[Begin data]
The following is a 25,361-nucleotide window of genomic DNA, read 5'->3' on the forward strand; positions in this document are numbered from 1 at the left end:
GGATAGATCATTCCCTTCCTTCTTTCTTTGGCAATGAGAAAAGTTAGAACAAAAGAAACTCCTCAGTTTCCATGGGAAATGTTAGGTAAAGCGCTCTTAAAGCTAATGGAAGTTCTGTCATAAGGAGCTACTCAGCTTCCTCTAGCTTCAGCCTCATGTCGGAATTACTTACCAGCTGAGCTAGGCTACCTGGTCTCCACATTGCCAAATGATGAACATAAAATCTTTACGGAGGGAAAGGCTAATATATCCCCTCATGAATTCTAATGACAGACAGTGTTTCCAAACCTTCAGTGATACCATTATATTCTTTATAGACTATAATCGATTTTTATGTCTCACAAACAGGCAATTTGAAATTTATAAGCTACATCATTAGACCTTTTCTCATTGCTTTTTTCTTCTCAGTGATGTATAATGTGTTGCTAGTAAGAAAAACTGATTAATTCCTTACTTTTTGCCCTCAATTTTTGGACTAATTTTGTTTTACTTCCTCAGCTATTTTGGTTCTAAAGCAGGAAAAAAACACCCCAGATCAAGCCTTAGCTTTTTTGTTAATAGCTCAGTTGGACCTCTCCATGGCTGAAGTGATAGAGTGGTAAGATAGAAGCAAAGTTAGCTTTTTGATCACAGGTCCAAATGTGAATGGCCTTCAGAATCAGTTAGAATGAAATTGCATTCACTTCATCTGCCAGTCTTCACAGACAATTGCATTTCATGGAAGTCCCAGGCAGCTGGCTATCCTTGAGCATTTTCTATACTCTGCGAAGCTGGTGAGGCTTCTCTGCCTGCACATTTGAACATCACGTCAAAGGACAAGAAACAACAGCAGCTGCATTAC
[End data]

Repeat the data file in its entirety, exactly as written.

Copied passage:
The following is a 25,361-nucleotide window of genomic DNA, read 5'->3' on the forward strand; positions in this document are numbered from 1 at the left end:
GGATAGATCATTCCCTTCCTTCTTTCTTTGGCAATGAGAAAAGTTAGAACAAAAGAAACTCCTCAGTTTCCATGGGAAATGTTAGGTAAAGCGCTCTTAAAGCTAATGGAAGTTCTGTCATAAGGAGCTACTCAGCTTCCTCTAGCTTCAGCCTCATGTCGGAATTACTTACCAGCTGAGCTAGGCTACCTGGTCTCCACATTGCCAAATGATGAACATAAAATCTTTACGGAGGGAAAGGCTAATATATCCCCTCATGAATTCTAATGACAGACAGTGTTTCCAAACCTTCAGTGATACCATTATATTCTTTATAGACTATAATCGATTTTTATGTCTCACAAACAGGCAATTTGAAATTTATAAGCTACATCATTAGACCTTTTCTCATTGCTTTTTTCTTCTCAGTGATGTATAATGTGTTGCTAGTAAGAAAAACTGATTAATTCCTTACTTTTTGCCCTCAATTTTTGGACTAATTTTGTTTTACTTCCTCAGCTATTTTGGTTCTAAAGCAGGAAAAAAACACCCCAGATCAAGCCTTAGCTTTTTTGTTAATAGCTCAGTTGGACCTCTCCATGGCTGAAGTGATAGAGTGGTAAGATAGAAGCAAAGTTAGCTTTTTGATCACAGGTCCAAATGTGAATGGCCTTCAGAATCAGTTAGAATGAAATTGCATTCACTTCATCTGCCAGTCTTCACAGACAATTGCATTTCATGGAAGTCCCAGGCAGCTGGCTATCCTTGAGCATTTTCTATACTCTGCGAAGCTGGTGAGGCTTCTCTGCCTGCACATTTGAACATCACGTCAAAGGACAAGAAACAACAGCAGCTGCATTAC